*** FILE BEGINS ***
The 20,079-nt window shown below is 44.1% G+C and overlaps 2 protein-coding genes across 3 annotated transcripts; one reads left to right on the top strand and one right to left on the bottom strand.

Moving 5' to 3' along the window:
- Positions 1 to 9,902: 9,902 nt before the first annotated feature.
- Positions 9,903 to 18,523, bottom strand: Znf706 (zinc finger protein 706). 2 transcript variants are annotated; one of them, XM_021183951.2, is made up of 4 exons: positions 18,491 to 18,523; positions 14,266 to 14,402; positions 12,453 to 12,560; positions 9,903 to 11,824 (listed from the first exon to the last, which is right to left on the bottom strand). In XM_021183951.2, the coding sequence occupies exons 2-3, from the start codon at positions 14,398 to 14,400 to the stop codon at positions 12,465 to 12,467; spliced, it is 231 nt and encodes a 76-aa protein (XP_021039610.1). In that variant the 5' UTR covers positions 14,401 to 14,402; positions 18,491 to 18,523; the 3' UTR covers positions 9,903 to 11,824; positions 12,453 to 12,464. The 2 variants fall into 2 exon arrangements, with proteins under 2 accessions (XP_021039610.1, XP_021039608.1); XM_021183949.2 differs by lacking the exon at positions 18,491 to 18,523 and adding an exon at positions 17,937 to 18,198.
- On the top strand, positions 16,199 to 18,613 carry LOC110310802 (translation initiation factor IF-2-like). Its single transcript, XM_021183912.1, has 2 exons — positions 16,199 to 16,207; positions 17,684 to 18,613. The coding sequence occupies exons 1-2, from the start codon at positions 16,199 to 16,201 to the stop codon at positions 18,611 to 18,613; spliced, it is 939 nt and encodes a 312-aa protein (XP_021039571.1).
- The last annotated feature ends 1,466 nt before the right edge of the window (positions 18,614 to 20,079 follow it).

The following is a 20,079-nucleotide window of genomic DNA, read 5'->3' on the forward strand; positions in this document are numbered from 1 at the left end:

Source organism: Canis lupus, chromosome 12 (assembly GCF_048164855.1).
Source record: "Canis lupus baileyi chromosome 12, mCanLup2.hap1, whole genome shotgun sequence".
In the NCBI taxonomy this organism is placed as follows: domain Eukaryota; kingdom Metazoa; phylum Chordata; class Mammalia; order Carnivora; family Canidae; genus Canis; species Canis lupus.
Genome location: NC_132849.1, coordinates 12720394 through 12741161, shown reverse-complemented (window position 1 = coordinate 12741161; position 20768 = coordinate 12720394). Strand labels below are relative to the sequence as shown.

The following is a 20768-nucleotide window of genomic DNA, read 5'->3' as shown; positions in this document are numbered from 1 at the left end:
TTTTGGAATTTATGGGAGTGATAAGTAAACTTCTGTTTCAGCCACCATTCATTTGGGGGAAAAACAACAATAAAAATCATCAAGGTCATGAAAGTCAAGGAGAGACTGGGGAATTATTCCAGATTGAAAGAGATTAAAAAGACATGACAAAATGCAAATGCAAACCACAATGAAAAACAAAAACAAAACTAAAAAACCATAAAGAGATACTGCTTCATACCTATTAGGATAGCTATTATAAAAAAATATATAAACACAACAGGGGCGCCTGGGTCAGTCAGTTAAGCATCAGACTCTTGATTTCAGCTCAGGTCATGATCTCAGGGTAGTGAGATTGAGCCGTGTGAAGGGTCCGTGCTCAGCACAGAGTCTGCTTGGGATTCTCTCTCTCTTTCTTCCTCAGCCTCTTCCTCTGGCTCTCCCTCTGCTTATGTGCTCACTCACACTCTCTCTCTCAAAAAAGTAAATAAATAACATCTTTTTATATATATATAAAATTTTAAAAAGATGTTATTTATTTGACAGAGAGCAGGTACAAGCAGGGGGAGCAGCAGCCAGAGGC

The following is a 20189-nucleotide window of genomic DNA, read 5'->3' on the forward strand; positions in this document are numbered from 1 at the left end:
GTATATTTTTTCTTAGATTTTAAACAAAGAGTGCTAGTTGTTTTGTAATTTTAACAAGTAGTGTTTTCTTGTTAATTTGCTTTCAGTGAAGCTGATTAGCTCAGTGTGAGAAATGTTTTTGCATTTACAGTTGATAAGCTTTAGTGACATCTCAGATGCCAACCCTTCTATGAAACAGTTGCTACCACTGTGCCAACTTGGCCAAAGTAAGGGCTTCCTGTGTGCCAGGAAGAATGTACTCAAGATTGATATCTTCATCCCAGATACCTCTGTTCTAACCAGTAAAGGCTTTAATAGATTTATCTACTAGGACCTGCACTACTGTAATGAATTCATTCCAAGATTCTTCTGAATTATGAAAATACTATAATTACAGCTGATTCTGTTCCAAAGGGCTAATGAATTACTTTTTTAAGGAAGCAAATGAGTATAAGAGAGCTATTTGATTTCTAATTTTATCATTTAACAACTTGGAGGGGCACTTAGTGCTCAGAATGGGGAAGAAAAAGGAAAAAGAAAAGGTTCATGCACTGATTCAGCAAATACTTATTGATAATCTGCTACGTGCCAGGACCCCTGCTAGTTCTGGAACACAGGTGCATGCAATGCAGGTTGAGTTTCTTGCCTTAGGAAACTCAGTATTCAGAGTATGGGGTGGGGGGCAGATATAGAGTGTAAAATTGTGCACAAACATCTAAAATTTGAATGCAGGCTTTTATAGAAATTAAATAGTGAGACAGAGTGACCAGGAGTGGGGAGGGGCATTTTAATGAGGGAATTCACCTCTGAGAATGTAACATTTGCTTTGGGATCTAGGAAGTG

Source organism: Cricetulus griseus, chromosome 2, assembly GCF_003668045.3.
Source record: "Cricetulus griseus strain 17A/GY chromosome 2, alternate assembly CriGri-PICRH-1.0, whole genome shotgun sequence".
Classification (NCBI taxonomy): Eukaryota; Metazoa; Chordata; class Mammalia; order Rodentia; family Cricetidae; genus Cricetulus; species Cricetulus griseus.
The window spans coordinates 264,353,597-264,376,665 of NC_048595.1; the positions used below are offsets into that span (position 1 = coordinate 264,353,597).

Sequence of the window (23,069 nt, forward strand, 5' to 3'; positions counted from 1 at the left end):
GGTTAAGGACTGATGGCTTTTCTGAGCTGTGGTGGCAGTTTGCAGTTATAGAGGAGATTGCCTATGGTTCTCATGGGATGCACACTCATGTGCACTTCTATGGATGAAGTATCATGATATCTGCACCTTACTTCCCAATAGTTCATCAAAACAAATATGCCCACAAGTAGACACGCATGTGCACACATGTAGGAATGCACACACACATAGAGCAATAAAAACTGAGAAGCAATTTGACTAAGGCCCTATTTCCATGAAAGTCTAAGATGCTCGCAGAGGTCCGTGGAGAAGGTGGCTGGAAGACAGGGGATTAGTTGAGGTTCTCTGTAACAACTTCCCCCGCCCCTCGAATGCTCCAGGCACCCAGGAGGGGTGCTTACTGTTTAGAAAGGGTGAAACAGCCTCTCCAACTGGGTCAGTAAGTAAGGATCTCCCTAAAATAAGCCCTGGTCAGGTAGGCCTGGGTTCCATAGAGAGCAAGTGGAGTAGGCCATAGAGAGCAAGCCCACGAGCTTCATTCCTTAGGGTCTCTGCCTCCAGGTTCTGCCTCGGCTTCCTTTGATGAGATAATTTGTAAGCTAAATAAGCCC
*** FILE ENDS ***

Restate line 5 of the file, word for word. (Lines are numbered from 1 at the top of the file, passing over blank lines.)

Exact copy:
- On the top strand, positions 16,199 to 18,613 carry LOC110310802 (translation initiation factor IF-2-like). Its single transcript, XM_021183912.1, has 2 exons — positions 16,199 to 16,207; positions 17,684 to 18,613. The coding sequence occupies exons 1-2, from the start codon at positions 16,199 to 16,201 to the stop codon at positions 18,611 to 18,613; spliced, it is 939 nt and encodes a 312-aa protein (XP_021039571.1).